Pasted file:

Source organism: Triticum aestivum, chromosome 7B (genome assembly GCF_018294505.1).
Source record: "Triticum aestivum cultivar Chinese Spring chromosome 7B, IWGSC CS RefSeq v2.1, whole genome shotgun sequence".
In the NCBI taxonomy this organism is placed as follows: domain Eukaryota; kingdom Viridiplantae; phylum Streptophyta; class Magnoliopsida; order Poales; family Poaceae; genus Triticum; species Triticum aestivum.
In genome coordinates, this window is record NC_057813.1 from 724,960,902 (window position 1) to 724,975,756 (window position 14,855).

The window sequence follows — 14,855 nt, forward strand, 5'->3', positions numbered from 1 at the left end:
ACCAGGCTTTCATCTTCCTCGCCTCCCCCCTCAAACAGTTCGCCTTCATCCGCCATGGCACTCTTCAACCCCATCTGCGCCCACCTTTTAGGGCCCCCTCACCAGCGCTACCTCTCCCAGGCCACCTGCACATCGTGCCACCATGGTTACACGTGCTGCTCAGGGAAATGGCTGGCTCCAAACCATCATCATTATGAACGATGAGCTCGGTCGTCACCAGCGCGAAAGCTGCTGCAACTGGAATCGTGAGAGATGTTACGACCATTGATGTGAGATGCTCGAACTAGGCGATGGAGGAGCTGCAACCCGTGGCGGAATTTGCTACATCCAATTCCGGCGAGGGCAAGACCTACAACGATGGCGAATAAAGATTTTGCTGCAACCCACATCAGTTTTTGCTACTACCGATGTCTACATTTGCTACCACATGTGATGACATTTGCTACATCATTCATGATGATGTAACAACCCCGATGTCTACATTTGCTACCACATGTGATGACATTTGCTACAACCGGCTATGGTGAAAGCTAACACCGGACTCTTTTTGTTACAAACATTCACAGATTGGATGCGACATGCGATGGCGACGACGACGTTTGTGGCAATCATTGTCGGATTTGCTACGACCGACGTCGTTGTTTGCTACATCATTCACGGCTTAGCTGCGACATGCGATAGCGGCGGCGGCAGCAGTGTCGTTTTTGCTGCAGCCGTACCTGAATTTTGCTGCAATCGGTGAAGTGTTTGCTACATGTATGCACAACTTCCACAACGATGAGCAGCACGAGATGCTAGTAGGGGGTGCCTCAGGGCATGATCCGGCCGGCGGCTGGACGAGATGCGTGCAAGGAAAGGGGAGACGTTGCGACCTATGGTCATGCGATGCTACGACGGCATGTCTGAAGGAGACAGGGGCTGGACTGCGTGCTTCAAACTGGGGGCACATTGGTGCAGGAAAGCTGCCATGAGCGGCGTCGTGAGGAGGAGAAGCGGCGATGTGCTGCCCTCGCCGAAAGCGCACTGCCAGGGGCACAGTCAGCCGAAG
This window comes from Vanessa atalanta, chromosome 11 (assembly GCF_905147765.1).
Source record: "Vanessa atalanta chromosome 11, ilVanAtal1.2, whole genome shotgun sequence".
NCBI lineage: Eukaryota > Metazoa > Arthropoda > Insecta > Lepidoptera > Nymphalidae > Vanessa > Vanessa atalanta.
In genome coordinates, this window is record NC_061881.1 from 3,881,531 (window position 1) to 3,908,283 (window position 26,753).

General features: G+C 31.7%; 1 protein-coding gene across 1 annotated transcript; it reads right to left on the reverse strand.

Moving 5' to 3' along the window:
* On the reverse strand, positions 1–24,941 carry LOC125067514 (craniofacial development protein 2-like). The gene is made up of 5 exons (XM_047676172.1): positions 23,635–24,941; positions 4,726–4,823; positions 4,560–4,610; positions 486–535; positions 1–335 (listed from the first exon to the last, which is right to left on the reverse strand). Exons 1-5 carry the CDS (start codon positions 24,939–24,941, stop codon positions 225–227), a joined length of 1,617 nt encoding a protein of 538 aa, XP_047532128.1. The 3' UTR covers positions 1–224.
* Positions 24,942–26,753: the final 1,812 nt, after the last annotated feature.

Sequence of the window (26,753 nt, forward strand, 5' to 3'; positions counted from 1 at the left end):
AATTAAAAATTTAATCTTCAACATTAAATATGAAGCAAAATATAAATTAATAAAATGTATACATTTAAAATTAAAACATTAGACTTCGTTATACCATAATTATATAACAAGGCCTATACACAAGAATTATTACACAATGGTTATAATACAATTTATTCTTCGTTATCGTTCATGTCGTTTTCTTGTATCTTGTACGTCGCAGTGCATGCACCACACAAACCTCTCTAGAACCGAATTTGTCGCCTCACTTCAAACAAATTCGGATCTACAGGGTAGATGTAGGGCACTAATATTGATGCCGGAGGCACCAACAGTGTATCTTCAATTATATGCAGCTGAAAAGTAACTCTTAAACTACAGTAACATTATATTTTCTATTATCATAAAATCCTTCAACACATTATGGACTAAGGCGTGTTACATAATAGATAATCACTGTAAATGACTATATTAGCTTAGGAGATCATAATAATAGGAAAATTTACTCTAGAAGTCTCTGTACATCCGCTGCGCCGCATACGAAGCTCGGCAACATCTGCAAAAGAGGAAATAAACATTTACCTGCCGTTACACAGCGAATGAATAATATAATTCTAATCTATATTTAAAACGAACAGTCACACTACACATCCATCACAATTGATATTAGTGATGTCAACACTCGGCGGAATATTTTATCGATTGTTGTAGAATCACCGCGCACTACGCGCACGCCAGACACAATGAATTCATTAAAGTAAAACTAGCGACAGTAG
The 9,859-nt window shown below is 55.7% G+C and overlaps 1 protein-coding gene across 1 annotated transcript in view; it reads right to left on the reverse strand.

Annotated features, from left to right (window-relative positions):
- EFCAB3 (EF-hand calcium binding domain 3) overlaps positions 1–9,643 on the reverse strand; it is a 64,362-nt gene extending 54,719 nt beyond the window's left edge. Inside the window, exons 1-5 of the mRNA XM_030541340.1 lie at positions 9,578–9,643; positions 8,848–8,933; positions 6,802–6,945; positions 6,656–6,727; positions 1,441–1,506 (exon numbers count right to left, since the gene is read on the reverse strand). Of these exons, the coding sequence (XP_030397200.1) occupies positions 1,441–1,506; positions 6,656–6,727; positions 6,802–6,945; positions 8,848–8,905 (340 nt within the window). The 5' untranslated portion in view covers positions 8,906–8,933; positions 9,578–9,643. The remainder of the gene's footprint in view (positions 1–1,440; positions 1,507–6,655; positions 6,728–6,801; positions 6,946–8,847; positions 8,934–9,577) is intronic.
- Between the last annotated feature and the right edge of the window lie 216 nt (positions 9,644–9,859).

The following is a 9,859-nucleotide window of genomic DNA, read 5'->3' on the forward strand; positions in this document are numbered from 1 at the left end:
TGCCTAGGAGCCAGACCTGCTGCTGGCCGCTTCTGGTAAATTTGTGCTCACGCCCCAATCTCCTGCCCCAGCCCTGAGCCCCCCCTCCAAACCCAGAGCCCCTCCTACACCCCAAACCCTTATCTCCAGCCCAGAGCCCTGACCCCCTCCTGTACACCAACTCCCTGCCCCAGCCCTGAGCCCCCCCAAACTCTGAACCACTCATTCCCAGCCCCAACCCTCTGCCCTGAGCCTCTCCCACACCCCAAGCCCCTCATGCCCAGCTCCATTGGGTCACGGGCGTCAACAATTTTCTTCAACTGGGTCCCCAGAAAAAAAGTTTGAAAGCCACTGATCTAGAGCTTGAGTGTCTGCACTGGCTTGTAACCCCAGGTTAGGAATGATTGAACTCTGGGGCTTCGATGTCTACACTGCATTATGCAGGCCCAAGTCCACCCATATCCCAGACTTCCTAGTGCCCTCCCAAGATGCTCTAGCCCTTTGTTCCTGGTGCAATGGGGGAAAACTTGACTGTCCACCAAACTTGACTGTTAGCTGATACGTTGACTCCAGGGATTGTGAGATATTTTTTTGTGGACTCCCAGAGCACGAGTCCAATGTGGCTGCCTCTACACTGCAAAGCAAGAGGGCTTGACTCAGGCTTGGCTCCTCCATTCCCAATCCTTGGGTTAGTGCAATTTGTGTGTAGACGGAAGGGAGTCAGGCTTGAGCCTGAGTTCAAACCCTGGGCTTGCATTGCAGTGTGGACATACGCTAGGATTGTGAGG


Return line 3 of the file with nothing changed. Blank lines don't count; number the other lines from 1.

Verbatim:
In the NCBI taxonomy this organism is placed as follows: domain Eukaryota; kingdom Viridiplantae; phylum Streptophyta; class Magnoliopsida; order Poales; family Poaceae; genus Triticum; species Triticum aestivum.